Ireland has always been a popular heritage trip, with nearly 20 percent of Americans claiming Irish blood. Today, the popularity of DNA tests and ancestry mapping has spurred more families to trace their roots throughout the entire country, both Northern Ireland and the southern Republic of Ireland.
What some may not realize is that northern Ireland is actually one of the four countries that make up the United Kingdom. While much of the 20th century was marked by the ethno-nationalist conflict known as “the troubles,” peace has come to Northern Ireland in the years since 2007 — and so have visitors. Instead of making this part of the country a footnote to your trip, there are so many reasons to make it your primary destination.
Belfast is the largest city in Northern Ireland, and its crown jewel for visitors is the Titanic Belfast. Built on the slips where the original ship was constructed, this interactive experience walks visitors through the whole story from conception to its tragic end. The six floors mirror the height of the Titanic and offer interactive exhibits, an underwater cinema and a shipyard ride. Plan to spend at least half a day and be sure to book your tickets in advance!
There is more to see in Belfast than just the Titanic, so plan to spend a couple of days exploring. Families love walking through St. George’s Market, filled with fresh food and more than 150 tradespeople and with free jazz on the weekends. You won’t go home hungry, and kids will love Aunt Sandra’s Candy Factory Stall. But don’t worry — you can work it off at Cave Hill Country Park, with its walking trails and playground. Families can also enjoy the Botanical Gardens, Ulster Museum or the Crumlin Road Gaol.
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There are Game of Thrones filming locations all across Northern Ireland, and while the show certainly isn’t family-friendly, some of the local experiences can be! (Plus, they’re cool for parents who are fans.) Just 40 minutes from Belfast, Castle Ward was used as a backdrop for Winterfell, the “kingdom of the North” in Game of Thrones. Today, kids 8 and up can have a full archery experience onsite, complete with costumes.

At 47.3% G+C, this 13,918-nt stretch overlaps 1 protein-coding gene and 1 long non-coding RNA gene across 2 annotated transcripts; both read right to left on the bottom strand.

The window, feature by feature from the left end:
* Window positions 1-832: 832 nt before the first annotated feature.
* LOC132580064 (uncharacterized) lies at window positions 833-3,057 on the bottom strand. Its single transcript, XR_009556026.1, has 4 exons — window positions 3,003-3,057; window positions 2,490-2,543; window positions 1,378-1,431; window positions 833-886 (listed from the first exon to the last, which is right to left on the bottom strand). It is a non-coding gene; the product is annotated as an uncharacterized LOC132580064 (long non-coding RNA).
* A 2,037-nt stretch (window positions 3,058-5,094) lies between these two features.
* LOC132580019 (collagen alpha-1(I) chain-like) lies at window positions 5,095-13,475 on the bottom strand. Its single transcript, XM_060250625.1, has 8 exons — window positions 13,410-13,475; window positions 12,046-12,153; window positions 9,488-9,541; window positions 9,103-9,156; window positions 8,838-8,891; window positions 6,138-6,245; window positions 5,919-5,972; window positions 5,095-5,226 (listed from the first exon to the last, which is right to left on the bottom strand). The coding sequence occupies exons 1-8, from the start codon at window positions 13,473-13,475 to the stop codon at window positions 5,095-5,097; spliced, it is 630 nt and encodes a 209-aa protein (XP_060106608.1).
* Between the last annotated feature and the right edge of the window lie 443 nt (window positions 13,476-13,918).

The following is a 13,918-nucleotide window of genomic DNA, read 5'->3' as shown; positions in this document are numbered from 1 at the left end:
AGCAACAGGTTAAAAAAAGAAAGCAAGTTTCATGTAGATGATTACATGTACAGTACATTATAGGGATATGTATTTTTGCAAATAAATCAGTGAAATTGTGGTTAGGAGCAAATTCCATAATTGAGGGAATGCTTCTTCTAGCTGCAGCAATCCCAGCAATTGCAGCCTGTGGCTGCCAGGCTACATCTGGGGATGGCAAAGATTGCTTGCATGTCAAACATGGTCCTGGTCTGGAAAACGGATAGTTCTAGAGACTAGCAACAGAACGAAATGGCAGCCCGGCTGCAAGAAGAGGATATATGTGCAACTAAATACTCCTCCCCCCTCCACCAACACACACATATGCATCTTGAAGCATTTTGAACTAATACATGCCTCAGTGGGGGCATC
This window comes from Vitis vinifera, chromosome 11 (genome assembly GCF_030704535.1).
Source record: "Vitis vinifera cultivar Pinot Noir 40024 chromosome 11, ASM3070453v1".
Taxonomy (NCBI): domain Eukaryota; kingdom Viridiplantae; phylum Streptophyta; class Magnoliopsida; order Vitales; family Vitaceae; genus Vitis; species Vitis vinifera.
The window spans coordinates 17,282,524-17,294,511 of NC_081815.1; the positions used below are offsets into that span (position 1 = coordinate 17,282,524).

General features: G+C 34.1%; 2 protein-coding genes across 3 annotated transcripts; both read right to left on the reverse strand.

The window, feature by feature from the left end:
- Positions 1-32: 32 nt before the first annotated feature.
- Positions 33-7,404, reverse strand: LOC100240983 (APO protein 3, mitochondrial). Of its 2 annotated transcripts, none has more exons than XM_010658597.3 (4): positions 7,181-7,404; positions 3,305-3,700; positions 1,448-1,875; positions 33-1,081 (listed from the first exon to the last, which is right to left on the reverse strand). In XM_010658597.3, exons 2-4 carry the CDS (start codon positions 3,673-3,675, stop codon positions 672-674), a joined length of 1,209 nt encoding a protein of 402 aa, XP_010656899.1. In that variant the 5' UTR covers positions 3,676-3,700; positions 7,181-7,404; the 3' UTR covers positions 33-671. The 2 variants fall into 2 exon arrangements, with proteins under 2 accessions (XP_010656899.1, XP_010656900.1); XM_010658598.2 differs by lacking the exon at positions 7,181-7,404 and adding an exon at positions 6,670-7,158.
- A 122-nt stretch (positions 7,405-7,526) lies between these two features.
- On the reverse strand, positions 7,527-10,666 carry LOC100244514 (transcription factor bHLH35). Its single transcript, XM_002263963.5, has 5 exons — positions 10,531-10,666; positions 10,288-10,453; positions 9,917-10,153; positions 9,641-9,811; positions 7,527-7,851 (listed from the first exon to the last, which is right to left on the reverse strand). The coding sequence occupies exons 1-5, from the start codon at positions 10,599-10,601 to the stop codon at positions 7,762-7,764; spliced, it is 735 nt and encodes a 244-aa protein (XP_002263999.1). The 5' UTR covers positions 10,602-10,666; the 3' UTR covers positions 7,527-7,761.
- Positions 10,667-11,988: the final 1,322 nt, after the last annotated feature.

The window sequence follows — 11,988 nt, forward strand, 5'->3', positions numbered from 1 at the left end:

A must-do when visiting Northern Ireland is road trip along the Causeway Coastal Route, named one of the best coastal drives in the world by Condé Nast Traveler. Stretching from Belfast to the walled city of Derry/Londonderry, the Causeway Coastal Route offers breathtaking scenery and opportunities to see castles, lighthouses and dramatic cliffs.
This UNESCO World Heritage site consists of 40,000 hexagonal basalt columns, and it’s easy to see why legend had it that they were formed by a giant. Today we know that this natural phenomenon was actually created from volcanic activity. You can learn all about it at the visitor’s center and then take an easy walk down to the Causeway or hop aboard the provided shuttle to scramble across these columns by the sea.
Within a nature preserve in the heart of the glens lie three stunning waterfalls along the three-mile Waterfall Walkway. You can also enjoy beautiful forest trails, panoramic landscapes and quiet riverside walks.
The Carrick-a-Rede rope bridge links the mainland with tiny, craggy Carrick Island. At 30 meters above the sea, this rope bridge is not for the faint of heart, and babies or toddlers need to be in a carrier so that parents have both hands free to hold onto the sides. While this is a must-see sight in Northern Ireland, keep in mind that there are steep dropoffs, so kids should be kept close at hand.
Dunluce was once the site of smugglers and tragic lovers, but today the ruins of this 14th century castle stand 30 meters above the ocean and offer fabulous views. The National Trust offers guided tours of the keep, and there are some areas that you can explore on your own. Just keep in mind that there are steep climbs that may not be suitable with younger children.
This famous corridor of beech trees was planted by the Stuart family in the 1800s and is the most photographed natural attraction in Northern Ireland. No wonder it was also used to depict the King’s Road in Season Two of Game of Thrones. Because it is so popular, it is closed off to car traffic, but that doesn’t mean it is easy to get a clean picture without people in the background. For that, you need to arrive early (though after the sunrise photographers have moved on).
TIP: If you are visiting a number of National Trust attractions and properties, consider buying a National Trust Touring Pass for free admission during your visit.
Norwegian Air now offers inexpensive flights from a number of U.S. cities direct to Belfast. It is easy to spend a week experiencing all that Northern Ireland has to offer, or you can combine Northern Ireland and Ireland into one longer trip. Our Connect with a Travel Advisor page can help you plan the perfect trip.
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